In the indictment, the Government alleged both the falsification of records and the ordering of unnecessary tests, and the Government pursued both avenues of proof at trial.   First, to prove that Vest falsified the records, the Government presented 36 patients who testified that when they visited Vest's clinic, they did not suffer from the maladies that Vest recorded.   The Government also asked its medical experts a series of hypothetical questions based on the assumption that Vest's records were false.   The experts testified that many of the tests Vest ordered would have been inappropriate for patients who did not have the allegedly false symptoms.   During cross-examination of the patients, the District Court allowed Vest to use the pre-visit and post-visit medical records to suggest that the patients might have forgotten what symptoms they reported to Vest. The District Court also allowed both the Government and Vest to submit summary charts of the pre-visit and post-visit records to the jury.   Vest wanted to use the records to cross-examine the Government experts as well to show that the tests were medically justified.   The District Court, however, prohibited the cross-examination of the experts with the records and instructed the jury that the records were admissible only for impeachment of the patients.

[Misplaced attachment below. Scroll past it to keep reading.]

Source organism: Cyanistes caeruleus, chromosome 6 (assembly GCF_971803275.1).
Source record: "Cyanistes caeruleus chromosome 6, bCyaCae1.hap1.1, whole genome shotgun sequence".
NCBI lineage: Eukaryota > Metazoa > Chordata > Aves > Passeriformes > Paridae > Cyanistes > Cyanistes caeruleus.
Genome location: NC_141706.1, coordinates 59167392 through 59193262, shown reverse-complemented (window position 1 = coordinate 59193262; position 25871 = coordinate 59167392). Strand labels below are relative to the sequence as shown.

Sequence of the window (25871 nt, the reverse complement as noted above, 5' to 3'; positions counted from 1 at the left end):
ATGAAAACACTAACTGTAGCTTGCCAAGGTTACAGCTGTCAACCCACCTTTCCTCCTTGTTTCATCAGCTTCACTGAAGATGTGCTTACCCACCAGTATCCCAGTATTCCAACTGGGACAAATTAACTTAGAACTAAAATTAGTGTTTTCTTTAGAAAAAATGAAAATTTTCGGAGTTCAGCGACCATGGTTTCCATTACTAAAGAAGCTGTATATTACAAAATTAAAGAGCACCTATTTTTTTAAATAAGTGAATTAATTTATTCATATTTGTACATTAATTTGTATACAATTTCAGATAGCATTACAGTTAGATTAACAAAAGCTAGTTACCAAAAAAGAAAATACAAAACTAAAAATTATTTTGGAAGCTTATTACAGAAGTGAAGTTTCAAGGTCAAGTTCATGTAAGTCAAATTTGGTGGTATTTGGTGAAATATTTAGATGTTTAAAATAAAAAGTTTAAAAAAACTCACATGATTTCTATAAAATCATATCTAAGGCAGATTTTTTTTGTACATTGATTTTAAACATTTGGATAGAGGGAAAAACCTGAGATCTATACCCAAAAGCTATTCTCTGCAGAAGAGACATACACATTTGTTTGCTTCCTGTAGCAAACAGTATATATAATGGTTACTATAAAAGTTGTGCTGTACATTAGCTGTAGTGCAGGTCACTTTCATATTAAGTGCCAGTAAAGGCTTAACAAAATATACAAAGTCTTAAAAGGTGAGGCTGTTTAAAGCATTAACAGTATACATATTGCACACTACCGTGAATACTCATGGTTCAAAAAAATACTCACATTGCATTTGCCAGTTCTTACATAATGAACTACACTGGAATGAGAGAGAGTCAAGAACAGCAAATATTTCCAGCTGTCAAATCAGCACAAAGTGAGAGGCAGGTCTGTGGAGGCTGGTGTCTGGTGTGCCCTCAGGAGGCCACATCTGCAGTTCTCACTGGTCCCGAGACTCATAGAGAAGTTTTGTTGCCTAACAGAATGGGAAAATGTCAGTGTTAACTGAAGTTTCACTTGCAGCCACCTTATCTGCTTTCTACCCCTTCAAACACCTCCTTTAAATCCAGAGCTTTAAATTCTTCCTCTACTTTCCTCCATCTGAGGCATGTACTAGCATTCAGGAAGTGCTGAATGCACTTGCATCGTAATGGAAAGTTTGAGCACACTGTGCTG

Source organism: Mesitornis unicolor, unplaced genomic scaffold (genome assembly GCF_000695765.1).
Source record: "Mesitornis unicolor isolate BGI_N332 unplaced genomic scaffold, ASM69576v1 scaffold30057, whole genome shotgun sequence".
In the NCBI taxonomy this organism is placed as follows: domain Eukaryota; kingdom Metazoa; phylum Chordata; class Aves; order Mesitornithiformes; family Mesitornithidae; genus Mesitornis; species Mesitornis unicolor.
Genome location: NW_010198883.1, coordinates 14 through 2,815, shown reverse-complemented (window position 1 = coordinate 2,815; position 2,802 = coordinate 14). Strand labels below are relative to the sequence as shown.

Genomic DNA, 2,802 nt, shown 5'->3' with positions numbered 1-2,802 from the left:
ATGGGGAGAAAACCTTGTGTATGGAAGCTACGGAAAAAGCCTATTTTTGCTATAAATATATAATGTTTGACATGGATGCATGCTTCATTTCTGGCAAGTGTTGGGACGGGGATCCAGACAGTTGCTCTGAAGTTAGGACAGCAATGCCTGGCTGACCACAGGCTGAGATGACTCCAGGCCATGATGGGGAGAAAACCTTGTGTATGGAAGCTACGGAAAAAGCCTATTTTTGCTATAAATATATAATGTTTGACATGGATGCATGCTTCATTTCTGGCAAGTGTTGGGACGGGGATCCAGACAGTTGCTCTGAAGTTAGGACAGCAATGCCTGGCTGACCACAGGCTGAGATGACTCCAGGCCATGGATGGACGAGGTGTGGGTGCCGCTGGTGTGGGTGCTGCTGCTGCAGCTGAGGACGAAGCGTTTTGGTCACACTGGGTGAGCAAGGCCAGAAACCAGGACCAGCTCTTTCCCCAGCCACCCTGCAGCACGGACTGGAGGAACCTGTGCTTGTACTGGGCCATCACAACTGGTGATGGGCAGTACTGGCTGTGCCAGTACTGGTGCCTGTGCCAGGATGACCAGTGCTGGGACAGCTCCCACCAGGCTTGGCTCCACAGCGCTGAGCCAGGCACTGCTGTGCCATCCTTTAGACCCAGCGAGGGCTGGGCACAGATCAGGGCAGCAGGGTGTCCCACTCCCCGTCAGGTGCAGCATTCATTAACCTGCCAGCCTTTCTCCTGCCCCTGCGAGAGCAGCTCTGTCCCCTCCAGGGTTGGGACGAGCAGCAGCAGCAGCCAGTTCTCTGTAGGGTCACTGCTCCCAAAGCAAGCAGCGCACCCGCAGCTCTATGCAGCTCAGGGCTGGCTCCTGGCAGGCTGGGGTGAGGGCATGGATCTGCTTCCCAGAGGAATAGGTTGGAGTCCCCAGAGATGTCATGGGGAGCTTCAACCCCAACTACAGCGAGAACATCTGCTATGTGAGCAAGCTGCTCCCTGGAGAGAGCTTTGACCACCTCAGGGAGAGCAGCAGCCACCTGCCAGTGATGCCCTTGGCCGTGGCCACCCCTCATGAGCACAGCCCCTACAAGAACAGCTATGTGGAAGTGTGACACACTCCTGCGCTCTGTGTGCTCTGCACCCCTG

Second, to prove that Vest ordered unnecessary tests, the Government asked its experts a second series of hypotheticals based on the assumption that Vest's records were true.1  The experts testified that even assuming that Vest was honest with the records, many of the tests he ordered were still medically unnecessary.   The District Court again did not allow Vest to cross-examine the experts using either the pre-visit or post-visit records.